Why Your Late Sleeper Doesn’t Play Well Early in the Morning
As parents of young superstars, we know that they need a good night’s sleep to perform at their best. Quantity and quality of sleep is a key factor to having enough energy the next day for a big game. But let’s face it, some kids are just not morning people. They may have gone to bed early but that 8 a.m. game means they may need to get up before their internal biological clock is ready. Now, UK researchers have confirmed that an athlete’s own circadian rhythm will determine the best time of day for top performance.
Previous studies had found that athletes often perform better in the evenings. However, no one had really looked at an athlete’s internal clock in relation to competition time. Roland Brandstaetter and Elise Facer-Childs of the School of Biosciences at the University of Birmingham designed an experiment to zero in on what they call the “diurnal performance variation.”
First, they gathered 120 athletes and found out their individual “entrained awakening times,” or the time that they would naturally wake up if they didn’t have a pesky alarm clock or parents rolling them out of bed. They divided them into three groups: Early-risers, sleepy heads and those in-between. Next, they put each group through the same aerobic fitness test at six different times throughout the day.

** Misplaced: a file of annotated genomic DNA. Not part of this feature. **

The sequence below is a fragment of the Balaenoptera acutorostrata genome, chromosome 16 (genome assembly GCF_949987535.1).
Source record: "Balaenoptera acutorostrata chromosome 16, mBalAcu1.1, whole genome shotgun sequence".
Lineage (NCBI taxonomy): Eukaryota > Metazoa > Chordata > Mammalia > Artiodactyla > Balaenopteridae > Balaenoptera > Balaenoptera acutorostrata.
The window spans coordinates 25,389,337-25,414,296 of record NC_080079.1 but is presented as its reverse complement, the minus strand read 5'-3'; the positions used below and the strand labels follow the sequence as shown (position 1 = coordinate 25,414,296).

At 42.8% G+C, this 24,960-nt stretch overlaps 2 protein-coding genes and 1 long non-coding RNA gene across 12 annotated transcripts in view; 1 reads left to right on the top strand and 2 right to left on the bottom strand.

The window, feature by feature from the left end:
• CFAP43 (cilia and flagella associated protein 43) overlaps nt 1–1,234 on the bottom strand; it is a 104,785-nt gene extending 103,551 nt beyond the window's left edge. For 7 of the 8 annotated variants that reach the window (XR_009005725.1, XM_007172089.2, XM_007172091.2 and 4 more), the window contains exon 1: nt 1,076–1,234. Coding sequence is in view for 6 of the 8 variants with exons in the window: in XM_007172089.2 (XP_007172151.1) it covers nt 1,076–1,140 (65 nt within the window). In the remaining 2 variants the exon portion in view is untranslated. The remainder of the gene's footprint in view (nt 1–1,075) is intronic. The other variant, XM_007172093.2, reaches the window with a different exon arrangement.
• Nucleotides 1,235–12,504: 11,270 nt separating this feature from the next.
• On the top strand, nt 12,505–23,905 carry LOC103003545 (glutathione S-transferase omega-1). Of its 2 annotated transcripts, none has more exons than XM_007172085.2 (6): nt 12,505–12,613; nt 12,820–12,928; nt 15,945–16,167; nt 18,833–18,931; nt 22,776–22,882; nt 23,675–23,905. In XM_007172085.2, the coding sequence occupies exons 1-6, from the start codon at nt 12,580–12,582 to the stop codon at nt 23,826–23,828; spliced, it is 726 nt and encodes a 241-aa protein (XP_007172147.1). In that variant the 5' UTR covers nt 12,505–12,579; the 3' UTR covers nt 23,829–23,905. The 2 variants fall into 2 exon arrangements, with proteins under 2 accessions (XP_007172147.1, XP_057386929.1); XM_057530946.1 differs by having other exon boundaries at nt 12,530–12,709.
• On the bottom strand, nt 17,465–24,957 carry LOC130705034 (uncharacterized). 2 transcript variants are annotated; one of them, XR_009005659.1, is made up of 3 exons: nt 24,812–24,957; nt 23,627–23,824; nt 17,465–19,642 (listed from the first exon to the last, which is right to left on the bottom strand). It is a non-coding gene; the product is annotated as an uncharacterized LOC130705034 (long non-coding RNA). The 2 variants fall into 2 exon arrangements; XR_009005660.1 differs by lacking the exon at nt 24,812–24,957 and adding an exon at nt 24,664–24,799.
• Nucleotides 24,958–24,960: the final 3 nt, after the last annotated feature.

The key variable was the elapsed time between getting out of bed and doing the fitness test. An athlete getting up at 6 a.m. and taking the test at noon may have a much different result than one who got up at 10 a.m.
The results showed a surprising variation across the group, as much as a 26% difference in performance across the day. The amount of awake time before the fitness test had a direct effect on the outcome.
"If a one percent difference in performance can make the difference between 1st place and 4th place in a 100-meter race and actually win you the gold medal at the Olympics, then imagine what a 26 percent difference in your performance could give you," said Brandstaetter, Senior Lecturer in the School of Biosciences at the University of Birmingham. "Our research takes us away from the idea of 'time of day of the race' and directs us more to internal biological time."
The research has been published in Current Biology.
Now, we don’t usually have a lot of control over game start times, which can be tough for a late riser has an early game. But at least we can understand why they may have an off game.
"Obtaining a personal best performance is on everyone's agenda, but how to do it, now that is a different question," said co-author Facer-Childs.
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